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Hebrews 13:17 exhorts, “Obey your leaders and submit to them, for they are keeping watch over your souls, as those who will have to give an account. Let them do this with joy and not with groaning, for that would be of no advantage to you.

This verse connects obedience with joy, disobedience with groaning, and response with consequences. Fundamentally, it speaks to the relationship between a congregation and its appointed leadership. Its aim is joyful relationship. That is, its goal is joyful sheep led by joyful shepherds. This joyfulness is mutual, for the joy of sheep and the joy of shepherds are intimately intertwined. At the heart of this verse is the thought of healthy and joyful sheep cared for by healthy and joyful shepherds—and, vice versa. Joyful sheep make for joyful shepherds. How, church member, can you help?

The command to “obey your leaders and submit to them” is a well-known responsibility and has received a fair amount of teaching in local churches. The weighty challenge to pastors “as those who will have to give an account” is also a truth that has received much expositional attention. Rightly so. Those appointed to lead God’s flock must daily realise and seek to responsibly carry out their mandate to do all they can for the spiritual welfare of the congregation.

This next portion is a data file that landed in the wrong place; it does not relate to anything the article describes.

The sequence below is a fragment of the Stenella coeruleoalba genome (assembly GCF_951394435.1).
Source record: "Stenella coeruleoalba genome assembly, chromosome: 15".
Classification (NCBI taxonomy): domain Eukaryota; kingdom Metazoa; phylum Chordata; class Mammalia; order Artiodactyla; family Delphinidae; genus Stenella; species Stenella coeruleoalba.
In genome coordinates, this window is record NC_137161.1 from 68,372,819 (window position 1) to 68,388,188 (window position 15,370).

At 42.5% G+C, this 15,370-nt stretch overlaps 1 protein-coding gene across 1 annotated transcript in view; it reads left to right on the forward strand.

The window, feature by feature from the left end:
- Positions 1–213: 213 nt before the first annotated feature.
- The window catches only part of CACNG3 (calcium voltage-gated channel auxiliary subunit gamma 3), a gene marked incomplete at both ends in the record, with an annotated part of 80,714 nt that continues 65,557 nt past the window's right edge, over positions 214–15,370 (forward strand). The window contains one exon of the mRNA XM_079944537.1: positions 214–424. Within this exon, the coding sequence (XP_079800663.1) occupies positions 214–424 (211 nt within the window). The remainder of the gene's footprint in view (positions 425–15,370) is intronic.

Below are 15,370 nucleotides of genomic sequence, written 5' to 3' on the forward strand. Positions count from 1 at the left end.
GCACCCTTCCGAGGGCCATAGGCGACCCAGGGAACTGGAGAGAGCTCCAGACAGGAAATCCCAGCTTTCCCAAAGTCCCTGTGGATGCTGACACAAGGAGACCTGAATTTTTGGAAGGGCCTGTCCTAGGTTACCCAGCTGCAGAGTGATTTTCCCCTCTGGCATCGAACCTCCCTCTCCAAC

But what does not receive much instruction is the statement, “Let them do this with joy and not with groaning.” Perhaps these words are passed over because pastors feel self-consciously awkward in speaking about their own concerns. Yet pastors should not be hyper-sensitive about this for, as the rest of the verse reveals (“for that would be of no advantage to you”), the concern of elders is directly connected to the welfare of the congregation. That is, joyful shepherds and joyful sheep are two sides of the same coin. Joyful shepherds tend to produce joyful sheep and joyful sheep tend to produce joyful shepherds. And that is an “advantage” to all of us.

Several years ago, a couple left our church and, in an exit interview, the wife said, “We are not joyful, and we don’t think you are joyful either.” It was helpful for me to hear that. I realised that my disposition was affecting theirs. And though I have a long way to go, I regularly pray and work towards this end. But what this couple failed to realise was that their increasingly critical spirit, and their non-participation in the life of our church, was a factor in the depletion of my joy. Their frequent pushing against the leadership was causing serious grief and groaning among the elders. In the end, this was of “no advantage” to them. Nor was it any “advantage” to us as an eldership, nor to the congregation.